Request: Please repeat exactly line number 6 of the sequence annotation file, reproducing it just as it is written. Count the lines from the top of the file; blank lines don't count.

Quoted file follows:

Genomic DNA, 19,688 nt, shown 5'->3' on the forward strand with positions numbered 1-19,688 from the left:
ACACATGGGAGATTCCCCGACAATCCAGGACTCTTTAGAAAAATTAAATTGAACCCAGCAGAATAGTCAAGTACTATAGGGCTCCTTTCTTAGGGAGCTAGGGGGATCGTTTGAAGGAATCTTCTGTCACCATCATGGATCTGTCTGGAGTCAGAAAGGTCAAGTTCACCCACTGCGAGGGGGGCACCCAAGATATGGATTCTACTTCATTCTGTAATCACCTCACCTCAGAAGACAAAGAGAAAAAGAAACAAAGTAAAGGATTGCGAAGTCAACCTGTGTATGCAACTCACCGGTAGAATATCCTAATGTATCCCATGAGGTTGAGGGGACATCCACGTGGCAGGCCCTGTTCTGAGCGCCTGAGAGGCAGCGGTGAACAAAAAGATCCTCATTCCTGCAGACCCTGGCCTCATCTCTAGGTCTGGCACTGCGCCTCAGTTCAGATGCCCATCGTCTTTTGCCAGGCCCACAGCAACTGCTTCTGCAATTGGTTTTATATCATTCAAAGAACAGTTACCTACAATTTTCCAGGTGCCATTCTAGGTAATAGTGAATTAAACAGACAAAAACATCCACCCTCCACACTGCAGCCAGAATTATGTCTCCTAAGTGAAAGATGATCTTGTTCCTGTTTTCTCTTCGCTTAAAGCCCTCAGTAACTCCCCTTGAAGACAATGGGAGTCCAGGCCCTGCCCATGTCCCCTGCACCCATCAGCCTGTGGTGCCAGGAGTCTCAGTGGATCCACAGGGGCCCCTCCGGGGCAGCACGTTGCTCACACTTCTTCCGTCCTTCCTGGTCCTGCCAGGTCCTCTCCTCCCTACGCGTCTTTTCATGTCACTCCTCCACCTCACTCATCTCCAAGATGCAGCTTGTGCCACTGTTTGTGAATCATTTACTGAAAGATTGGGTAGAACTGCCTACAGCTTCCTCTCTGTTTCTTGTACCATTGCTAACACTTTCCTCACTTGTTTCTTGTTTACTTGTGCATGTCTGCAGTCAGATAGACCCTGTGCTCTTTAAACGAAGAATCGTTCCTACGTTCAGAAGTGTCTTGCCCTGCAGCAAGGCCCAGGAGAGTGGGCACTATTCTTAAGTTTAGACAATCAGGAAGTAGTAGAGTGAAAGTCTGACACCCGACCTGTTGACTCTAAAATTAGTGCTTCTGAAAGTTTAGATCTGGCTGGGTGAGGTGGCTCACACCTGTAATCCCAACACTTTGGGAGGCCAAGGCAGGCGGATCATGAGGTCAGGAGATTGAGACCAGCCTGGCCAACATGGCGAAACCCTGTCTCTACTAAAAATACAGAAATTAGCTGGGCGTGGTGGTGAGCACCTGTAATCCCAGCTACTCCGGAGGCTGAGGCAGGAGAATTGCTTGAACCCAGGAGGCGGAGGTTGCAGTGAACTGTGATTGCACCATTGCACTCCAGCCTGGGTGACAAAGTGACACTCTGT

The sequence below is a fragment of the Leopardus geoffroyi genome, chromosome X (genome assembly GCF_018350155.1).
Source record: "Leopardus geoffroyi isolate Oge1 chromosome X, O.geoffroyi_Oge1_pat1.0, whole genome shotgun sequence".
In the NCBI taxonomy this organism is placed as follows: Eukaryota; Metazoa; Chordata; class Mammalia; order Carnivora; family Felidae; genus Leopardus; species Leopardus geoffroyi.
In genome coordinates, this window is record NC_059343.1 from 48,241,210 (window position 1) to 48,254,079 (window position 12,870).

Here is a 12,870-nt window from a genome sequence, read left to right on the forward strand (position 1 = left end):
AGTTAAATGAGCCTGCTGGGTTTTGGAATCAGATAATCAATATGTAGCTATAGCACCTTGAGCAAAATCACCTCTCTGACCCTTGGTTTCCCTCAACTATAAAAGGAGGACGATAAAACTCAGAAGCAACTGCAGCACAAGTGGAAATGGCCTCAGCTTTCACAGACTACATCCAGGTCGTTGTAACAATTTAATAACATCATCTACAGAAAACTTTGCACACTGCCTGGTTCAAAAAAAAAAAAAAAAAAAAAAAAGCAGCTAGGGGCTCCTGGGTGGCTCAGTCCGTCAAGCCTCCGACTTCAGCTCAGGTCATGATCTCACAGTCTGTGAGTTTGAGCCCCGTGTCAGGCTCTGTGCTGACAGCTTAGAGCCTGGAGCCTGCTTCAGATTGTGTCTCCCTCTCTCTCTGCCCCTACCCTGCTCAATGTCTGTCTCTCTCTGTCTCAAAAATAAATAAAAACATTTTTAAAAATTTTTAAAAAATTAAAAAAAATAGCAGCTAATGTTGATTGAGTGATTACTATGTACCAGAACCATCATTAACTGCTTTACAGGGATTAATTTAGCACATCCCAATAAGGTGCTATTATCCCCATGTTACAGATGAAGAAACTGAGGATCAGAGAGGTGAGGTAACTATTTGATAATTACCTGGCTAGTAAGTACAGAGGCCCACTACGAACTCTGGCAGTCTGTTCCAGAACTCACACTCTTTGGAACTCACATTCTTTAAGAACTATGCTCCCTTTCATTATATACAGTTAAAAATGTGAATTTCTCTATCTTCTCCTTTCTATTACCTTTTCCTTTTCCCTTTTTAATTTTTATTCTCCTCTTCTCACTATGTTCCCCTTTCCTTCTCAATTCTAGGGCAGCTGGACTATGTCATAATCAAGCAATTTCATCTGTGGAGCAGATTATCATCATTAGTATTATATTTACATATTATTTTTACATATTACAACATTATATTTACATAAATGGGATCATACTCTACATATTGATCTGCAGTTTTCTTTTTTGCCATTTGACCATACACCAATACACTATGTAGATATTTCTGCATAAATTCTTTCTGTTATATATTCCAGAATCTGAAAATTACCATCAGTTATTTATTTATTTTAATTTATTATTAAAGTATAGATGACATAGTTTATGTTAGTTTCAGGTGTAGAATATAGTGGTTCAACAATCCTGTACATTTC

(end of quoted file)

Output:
In genome coordinates, this window is record NC_059343.1 from 48,241,210 (window position 1) to 48,254,079 (window position 12,870).